How does March Madness come together? The NCAA Tournament selection committee has a difficult job that comes to a head on Selection Sunday.
The NCAA Tournament selection committee has its work cut out for it again. Every year, they lock themselves in somewhat of a bunch during championship week, preparing for Selection Sunday. These committee members will make the important decisions: Not just "in" or "out," which are typically the focus, but also seeding, pods and location. The NCAA Tournament bracket is a giant puzzle, and it's the committee's task to put it all together.
The process is both simple and complicated. Automatic bids cut the field almost in half, and it's up to the committee to figure out the "at-large" teams. There are 31 automatic bids -- 30 for conference tournament winners and one for the Ivy League regular season champion -- and 37 at-large bids. So the committee is deciding the fate of 37 teams, inevitably leaving a few deserving teams out.
As the NCAA Tournament bracket begins to take shape, the committee has two buckets. The members will run through and pick its 37 at-large teams early, not taking into account conference tournament winners. Teams that earn an automatic bid will either be slotted into the field of 31 auto-bids, or moved from the at-large to the automatic column, opening up another at-large bid.
Throughout the week and into Sunday, the committee is constantly moving teams around. If a favored team that's already a lock to earn an at-large bid wins its conference tournament, another "bubble" spot opens. If an underdog -- perhaps a bubble team or one that wasn't in the tournament at all -- steals an auto-bid, it's cause for concern for other teams on the fringe.
In basic terms, this is how the field is put together. Selection committee members have access to mounds of data, including RPI and a bevy of stats, and also takes into account factors such as injuries, strength of schedule, and much more. Once all 68 teams are locked in, the difficult work of seeding and placing teams begins.
What matters when it comes to seeding? Let's take a look.
Location, location, location
It's all about location early on. The second and third rounds -- round of 64 and round of 32 -- take place in pods. These are like mini-regionals held at arenas across the country. Seeding is important here, sure, but location is a big factor. If a team is underseeded a tad but doesn't have to travel far, it's an advantage. Typically, the top-4 seeds will get the benefit of protected location. They'll stay close to home -- or as close as possible -- to ease the burden of travel and gain a possible advantage by packing the arena with their fans.
The first weekend of the NCAA Tournament is madness, and the reason it's called March Madness. With 32 games going on over the first two days, and another 16 over the weekend, this is where most of the madness takes place. It's where we'll see the upsets and buzzer-beaters, and everything that makes March Madness great. It's also a time for the top-seeded teams to survive.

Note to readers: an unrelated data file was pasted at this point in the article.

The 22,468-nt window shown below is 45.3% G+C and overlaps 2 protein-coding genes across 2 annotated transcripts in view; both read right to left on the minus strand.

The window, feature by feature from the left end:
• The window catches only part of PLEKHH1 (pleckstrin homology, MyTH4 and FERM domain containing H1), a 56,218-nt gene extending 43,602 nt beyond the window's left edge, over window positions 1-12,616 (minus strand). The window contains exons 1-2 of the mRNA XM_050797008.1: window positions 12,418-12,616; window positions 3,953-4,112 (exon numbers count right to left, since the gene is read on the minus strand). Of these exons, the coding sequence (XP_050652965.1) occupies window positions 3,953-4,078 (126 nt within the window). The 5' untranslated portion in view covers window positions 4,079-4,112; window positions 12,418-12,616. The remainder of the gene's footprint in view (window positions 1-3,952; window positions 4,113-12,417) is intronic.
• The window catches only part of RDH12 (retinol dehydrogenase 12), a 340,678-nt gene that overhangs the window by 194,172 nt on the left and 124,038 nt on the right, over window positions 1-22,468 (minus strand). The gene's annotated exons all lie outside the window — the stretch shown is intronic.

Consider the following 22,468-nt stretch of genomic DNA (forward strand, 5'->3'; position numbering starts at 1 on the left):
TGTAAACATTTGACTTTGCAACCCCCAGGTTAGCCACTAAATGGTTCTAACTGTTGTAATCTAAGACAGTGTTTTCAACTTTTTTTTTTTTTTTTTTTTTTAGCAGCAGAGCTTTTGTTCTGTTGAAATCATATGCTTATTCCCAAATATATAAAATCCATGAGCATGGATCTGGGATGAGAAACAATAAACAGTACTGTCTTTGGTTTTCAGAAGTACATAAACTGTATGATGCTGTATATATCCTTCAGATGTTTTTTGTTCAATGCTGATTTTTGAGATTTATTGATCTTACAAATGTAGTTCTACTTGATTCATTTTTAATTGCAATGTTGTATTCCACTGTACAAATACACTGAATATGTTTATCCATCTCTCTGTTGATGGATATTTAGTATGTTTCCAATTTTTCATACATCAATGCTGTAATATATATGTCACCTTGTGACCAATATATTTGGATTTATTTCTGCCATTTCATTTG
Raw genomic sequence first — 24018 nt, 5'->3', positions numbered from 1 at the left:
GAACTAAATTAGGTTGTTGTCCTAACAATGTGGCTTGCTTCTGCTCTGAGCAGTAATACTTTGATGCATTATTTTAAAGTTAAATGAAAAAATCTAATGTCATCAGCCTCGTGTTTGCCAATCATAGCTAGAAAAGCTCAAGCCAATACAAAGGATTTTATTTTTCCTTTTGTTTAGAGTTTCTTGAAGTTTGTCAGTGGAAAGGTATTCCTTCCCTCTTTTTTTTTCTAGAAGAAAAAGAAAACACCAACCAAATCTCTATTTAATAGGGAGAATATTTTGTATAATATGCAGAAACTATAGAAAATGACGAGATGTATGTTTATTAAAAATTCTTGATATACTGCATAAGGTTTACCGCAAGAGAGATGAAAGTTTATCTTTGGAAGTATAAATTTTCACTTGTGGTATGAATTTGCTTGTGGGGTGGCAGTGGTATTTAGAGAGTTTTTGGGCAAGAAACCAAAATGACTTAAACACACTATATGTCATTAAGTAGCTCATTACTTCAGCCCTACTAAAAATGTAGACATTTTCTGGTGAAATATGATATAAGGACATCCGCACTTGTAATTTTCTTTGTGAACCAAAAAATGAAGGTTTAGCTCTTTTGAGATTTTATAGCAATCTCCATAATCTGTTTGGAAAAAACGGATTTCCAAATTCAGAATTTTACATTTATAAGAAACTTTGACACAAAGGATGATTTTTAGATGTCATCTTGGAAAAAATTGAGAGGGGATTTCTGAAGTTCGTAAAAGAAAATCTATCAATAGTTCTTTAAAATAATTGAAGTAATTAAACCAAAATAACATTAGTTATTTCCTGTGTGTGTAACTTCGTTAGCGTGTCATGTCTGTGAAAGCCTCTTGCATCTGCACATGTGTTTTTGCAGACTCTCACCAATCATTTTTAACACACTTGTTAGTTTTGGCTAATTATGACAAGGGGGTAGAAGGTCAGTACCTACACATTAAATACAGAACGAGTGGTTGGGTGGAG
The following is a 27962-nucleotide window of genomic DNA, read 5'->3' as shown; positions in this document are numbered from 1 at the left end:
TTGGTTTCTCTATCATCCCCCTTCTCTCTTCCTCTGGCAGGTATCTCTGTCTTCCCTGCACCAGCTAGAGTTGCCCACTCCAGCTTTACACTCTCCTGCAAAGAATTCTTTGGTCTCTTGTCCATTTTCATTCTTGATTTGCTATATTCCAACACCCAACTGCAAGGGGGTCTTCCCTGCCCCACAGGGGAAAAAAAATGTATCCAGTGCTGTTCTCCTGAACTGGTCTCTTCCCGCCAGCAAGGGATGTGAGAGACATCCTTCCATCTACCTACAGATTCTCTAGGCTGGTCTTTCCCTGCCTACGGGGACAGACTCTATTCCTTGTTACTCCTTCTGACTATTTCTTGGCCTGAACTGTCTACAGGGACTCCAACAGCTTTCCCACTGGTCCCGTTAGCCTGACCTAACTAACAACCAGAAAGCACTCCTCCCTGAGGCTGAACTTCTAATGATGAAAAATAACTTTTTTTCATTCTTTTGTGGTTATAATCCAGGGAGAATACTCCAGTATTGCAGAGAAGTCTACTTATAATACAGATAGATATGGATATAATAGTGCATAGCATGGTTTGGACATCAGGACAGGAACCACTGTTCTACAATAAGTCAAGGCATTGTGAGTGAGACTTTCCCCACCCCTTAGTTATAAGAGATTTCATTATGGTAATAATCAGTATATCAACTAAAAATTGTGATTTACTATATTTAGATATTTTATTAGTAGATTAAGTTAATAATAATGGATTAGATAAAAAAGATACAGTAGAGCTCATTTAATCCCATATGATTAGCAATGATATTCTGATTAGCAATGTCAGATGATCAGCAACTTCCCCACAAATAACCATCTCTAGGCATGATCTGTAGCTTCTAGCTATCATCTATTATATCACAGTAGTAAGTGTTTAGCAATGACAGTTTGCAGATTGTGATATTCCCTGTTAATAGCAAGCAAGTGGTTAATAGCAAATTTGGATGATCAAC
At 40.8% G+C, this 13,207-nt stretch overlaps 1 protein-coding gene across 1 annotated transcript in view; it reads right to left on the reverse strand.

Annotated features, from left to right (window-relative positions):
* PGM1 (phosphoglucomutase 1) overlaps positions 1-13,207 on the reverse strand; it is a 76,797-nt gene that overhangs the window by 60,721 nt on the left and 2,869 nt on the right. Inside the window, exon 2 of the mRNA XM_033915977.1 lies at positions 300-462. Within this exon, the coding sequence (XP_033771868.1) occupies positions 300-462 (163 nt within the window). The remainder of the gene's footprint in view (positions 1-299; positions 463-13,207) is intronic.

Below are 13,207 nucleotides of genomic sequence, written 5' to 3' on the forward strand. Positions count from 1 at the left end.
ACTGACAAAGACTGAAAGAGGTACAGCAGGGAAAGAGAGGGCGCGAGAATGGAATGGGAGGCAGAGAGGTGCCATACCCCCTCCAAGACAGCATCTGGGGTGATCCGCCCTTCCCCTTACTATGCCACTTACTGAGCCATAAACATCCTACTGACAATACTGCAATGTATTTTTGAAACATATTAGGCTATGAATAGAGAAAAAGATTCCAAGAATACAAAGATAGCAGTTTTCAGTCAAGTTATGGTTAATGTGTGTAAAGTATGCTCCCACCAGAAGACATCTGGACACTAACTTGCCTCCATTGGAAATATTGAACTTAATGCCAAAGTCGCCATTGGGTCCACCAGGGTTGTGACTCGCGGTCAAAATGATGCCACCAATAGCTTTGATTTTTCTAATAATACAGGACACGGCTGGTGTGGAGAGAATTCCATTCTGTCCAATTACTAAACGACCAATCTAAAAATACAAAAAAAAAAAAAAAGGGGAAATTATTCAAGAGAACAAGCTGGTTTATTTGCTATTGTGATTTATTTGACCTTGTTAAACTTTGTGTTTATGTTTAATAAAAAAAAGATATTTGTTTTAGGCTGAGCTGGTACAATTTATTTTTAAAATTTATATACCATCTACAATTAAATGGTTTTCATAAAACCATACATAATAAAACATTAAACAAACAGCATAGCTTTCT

The pod is the small group of teams that serve as a route to the regional semifinals and finals. The difficulty of the pod is, in the first two rounds, more important than the overall seeding. The selection committee has a lot of work to do with the pods, and the difficulty of them is key for the top-seeded team.
Throwing a wrench in seeding
The selection committee also has to manage pods and paths to the Final Four. Seeding may have to be tweaked -- with teams dropping down a seed line or moving up one, based on sets of rules. The committee avoids having conference teams playing each other early, and may have to move a lower-seeded team around to accomplish this. The same goes for pods and travel: Teams will be moved in an effort to make the puzzle work and come together.
Keep an eye on the mid-majors. Some of the most fun games we've seen in the past involve upstart mids playing David to major-conference Goliaths. By the same token, we've seen mid-on-mid crime -- mid-majors having to play other solid mid-majors early, instead of getting a shot at the big boys. Watch where the strong mids are put, and what path they'll have to the second weekend. You'll be able to tell a lot about the selection committee.
The selection committee will take heat after the NCAA Tournament bracket is revealed -- a tradition that's stood the test of time. There will be quibbles about teams that didn't make it, or teams that did and perhaps don't deserve to be dancing. The process will be scrutinized, broken down, and analyzed to death -- and that's okay.
But the committee has, for the most part, done a solid job under difficult circumstances. There are many factors that make selecting each year's bracket tough -- dynamic factors that pop up as March Madness gets underway with tournaments. And there are many things that come into play when figuring out seeding and pods.
The NCAA Tournament bracket puzzle is a difficult one to put together, and the task of the committee isn't enviable. In the end, though, we'll forget about all this in a week, when March Madness is in full swing and the wonderful buffet of games satiate us for another year. It's a fun time of year, and soon we'll see the names on a piece of paper transform into real, tangible matchups and games.
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